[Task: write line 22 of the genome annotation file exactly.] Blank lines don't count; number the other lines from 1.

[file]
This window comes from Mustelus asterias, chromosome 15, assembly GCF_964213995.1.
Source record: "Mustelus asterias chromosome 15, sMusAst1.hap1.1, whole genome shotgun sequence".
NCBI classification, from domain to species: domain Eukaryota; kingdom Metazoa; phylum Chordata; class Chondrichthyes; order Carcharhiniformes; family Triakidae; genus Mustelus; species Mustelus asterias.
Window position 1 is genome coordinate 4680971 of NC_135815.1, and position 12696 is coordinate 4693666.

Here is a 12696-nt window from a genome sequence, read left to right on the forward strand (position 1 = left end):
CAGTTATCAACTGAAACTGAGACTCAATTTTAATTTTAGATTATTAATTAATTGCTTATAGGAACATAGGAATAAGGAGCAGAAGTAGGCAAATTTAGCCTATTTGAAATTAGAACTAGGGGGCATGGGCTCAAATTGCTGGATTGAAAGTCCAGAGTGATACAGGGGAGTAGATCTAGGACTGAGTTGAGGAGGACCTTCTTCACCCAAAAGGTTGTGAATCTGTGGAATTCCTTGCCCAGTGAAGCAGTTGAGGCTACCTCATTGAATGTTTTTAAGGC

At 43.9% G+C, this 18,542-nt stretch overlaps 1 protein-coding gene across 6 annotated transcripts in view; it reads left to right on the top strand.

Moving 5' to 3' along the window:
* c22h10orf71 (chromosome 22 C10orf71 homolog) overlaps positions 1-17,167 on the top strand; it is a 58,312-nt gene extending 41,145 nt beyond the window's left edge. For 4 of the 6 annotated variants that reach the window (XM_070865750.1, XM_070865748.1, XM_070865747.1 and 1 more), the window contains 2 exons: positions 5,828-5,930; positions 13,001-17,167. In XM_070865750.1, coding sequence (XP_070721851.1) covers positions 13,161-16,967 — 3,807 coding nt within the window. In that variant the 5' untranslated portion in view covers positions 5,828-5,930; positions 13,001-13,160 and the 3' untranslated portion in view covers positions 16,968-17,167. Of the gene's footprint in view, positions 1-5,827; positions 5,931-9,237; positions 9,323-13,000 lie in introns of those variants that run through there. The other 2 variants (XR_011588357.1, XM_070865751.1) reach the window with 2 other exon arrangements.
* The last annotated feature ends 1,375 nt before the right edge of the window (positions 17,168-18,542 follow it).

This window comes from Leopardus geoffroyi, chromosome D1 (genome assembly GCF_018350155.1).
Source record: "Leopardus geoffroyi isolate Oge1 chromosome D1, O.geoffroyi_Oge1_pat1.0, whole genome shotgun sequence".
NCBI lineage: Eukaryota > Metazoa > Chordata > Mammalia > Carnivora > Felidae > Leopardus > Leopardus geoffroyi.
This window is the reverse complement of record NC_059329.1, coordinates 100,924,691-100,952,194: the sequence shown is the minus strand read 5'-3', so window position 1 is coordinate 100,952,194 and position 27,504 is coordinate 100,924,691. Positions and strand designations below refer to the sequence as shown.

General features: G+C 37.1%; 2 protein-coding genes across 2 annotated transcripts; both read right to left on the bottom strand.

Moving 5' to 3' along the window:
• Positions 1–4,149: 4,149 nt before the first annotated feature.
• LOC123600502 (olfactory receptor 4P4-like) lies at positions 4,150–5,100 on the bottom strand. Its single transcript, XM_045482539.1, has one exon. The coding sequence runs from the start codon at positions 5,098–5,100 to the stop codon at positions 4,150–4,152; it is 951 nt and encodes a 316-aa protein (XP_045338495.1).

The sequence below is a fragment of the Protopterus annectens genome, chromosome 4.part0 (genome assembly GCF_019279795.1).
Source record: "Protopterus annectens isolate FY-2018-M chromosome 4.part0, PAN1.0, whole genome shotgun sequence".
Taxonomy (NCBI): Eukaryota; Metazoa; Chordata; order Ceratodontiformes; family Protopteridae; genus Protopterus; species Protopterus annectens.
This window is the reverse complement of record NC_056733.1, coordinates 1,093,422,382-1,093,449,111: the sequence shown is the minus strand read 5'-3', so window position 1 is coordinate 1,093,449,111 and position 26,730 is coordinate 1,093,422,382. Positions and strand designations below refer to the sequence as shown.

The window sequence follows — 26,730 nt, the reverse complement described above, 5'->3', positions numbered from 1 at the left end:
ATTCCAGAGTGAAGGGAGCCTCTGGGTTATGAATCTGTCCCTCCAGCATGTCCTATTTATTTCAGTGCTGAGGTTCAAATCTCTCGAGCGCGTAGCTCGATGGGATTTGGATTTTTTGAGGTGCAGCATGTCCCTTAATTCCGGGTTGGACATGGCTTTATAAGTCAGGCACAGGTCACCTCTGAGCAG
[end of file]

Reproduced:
This window is the reverse complement of record NC_056733.1, coordinates 1,093,422,382-1,093,449,111: the sequence shown is the minus strand read 5'-3', so window position 1 is coordinate 1,093,449,111 and position 26,730 is coordinate 1,093,422,382. Positions and strand designations below refer to the sequence as shown.